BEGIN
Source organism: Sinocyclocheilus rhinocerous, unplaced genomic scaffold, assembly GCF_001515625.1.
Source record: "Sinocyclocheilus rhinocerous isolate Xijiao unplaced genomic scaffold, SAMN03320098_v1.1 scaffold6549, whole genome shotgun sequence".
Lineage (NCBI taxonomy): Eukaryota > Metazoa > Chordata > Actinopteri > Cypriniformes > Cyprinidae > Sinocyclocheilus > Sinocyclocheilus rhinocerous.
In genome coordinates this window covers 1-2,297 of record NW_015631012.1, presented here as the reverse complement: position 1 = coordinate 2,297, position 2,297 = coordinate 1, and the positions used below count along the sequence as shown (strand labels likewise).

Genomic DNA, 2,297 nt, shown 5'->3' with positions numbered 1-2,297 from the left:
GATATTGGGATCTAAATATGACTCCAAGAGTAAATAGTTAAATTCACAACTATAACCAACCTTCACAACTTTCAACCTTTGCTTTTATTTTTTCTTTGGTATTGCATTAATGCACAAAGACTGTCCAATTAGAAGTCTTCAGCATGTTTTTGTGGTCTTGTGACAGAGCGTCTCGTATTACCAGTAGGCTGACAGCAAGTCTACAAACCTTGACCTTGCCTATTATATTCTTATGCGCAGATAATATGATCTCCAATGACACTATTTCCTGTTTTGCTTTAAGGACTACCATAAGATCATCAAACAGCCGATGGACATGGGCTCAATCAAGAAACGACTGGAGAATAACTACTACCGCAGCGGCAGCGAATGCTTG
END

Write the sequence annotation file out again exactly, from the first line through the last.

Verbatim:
Source organism: Sinocyclocheilus rhinocerous, unplaced genomic scaffold, assembly GCF_001515625.1.
Source record: "Sinocyclocheilus rhinocerous isolate Xijiao unplaced genomic scaffold, SAMN03320098_v1.1 scaffold6549, whole genome shotgun sequence".
Lineage (NCBI taxonomy): Eukaryota > Metazoa > Chordata > Actinopteri > Cypriniformes > Cyprinidae > Sinocyclocheilus > Sinocyclocheilus rhinocerous.
In genome coordinates this window covers 1-2,297 of record NW_015631012.1, presented here as the reverse complement: position 1 = coordinate 2,297, position 2,297 = coordinate 1, and the positions used below count along the sequence as shown (strand labels likewise).

Genomic DNA, 2,297 nt, shown 5'->3' with positions numbered 1-2,297 from the left:
GATATTGGGATCTAAATATGACTCCAAGAGTAAATAGTTAAATTCACAACTATAACCAACCTTCACAACTTTCAACCTTTGCTTTTATTTTTTCTTTGGTATTGCATTAATGCACAAAGACTGTCCAATTAGAAGTCTTCAGCATGTTTTTGTGGTCTTGTGACAGAGCGTCTCGTATTACCAGTAGGCTGACAGCAAGTCTACAAACCTTGACCTTGCCTATTATATTCTTATGCGCAGATAATATGATCTCCAATGACACTATTTCCTGTTTTGCTTTAAGGACTACCATAAGATCATCAAACAGCCGATGGACATGGGCTCAATCAAGAAACGACTGGAGAATAACTACTACCGCAGCGGCAGCGAATGCTTG